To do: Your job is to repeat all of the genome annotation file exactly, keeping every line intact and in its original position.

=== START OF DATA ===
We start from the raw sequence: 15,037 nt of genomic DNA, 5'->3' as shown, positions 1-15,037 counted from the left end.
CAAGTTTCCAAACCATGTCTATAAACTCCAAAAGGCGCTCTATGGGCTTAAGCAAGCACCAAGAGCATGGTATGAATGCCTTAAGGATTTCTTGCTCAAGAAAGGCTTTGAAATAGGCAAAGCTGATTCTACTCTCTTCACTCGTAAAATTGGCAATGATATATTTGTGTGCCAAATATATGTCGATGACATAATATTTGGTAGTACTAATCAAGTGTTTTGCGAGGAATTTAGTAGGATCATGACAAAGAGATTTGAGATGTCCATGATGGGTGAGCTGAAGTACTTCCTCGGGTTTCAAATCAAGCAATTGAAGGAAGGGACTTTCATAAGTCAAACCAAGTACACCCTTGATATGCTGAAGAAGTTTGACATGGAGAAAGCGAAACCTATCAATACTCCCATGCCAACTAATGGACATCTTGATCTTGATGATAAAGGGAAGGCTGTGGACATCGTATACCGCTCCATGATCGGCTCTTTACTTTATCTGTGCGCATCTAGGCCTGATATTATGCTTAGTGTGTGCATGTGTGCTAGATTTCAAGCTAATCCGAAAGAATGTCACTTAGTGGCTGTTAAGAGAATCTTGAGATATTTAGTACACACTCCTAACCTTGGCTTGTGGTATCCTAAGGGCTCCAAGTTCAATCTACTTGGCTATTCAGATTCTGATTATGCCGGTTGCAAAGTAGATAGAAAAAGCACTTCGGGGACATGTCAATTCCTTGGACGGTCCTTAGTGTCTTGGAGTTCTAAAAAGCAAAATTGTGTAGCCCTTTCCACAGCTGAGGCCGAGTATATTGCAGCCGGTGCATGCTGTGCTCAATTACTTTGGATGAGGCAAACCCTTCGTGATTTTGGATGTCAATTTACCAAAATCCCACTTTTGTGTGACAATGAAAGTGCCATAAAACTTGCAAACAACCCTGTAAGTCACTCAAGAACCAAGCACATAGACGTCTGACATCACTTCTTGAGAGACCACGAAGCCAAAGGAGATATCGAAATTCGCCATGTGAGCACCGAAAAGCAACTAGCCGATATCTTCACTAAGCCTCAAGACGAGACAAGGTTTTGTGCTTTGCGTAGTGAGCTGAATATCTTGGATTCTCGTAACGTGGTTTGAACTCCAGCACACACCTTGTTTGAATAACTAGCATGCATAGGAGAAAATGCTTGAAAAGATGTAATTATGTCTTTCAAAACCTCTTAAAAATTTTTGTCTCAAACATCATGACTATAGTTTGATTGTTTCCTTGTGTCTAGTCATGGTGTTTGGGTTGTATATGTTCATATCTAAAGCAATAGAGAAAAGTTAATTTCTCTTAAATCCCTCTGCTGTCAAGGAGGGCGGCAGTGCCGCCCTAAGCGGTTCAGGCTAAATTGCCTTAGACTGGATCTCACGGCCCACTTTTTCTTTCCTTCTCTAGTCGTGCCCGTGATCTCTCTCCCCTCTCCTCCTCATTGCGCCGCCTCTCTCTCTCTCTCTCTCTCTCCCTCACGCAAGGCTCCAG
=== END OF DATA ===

We start from the raw sequence: 15,037 nt of genomic DNA, 5'->3' as shown, positions 1-15,037 counted from the left end.
CAAGTTTCCAAACCATGTCTATAAACTCCAAAAGGCGCTCTATGGGCTTAAGCAAGCACCAAGAGCATGGTATGAATGCCTTAAGGATTTCTTGCTCAAGAAAGGCTTTGAAATAGGCAAAGCTGATTCTACTCTCTTCACTCGTAAAATTGGCAATGATATATTTGTGTGCCAAATATATGTCGATGACATAATATTTGGTAGTACTAATCAAGTGTTTTGCGAGGAATTTAGTAGGATCATGACAAAGAGATTTGAGATGTCCATGATGGGTGAGCTGAAGTACTTCCTCGGGTTTCAAATCAAGCAATTGAAGGAAGGGACTTTCATAAGTCAAACCAAGTACACCCTTGATATGCTGAAGAAGTTTGACATGGAGAAAGCGAAACCTATCAATACTCCCATGCCAACTAATGGACATCTTGATCTTGATGATAAAGGGAAGGCTGTGGACATCGTATACCGCTCCATGATCGGCTCTTTACTTTATCTGTGCGCATCTAGGCCTGATATTATGCTTAGTGTGTGCATGTGTGCTAGATTTCAAGCTAATCCGAAAGAATGTCACTTAGTGGCTGTTAAGAGAATCTTGAGATATTTAGTACACACTCCTAACCTTGGCTTGTGGTATCCTAAGGGCTCCAAGTTCAATCTACTTGGCTATTCAGATTCTGATTATGCCGGTTGCAAAGTAGATAGAAAAAGCACTTCGGGGACATGTCAATTCCTTGGACGGTCCTTAGTGTCTTGGAGTTCTAAAAAGCAAAATTGTGTAGCCCTTTCCACAGCTGAGGCCGAGTATATTGCAGCCGGTGCATGCTGTGCTCAATTACTTTGGATGAGGCAAACCCTTCGTGATTTTGGATGTCAATTTACCAAAATCCCACTTTTGTGTGACAATGAAAGTGCCATAAAACTTGCAAACAACCCTGTAAGTCACTCAAGAACCAAGCACATAGACGTCTGACATCACTTCTTGAGAGACCACGAAGCCAAAGGAGATATCGAAATTCGCCATGTGAGCACCGAAAAGCAACTAGCCGATATCTTCACTAAGCCTCAAGACGAGACAAGGTTTTGTGCTTTGCGTAGTGAGCTGAATATCTTGGATTCTCGTAACGTGGTTTGAACTCCAGCACACACCTTGTTTGAATAACTAGCATGCATAGGAGAAAATGCTTGAAAAGATGTAATTATGTCTTTCAAAACCTCTTAAAAATTTTTGTCTCAAACATCATGACTATAGTTTGATTGTTTCCTTGTGTCTAGTCATGGTGTTTGGGTTGTATATGTTCATATCTAAAGCAATAGAGAAAAGTTAATTTCTCTTAAATCCCTCTGCTGTCAAGGAGGGCGGCAGTGCCGCCCTAAGCGGTTCAGGCTAAATTGCCTTAGACTGGATCTCACGGCCCACTTTTTCTTTCCTTCTCTAGTCGTGCCCGTGATCTCTCTCCCCTCTCCTCCTCATTGCGCCGCCTCTCTCTCTCTCTCTCTCTCTCCCTCACGCAAGGCTCCAG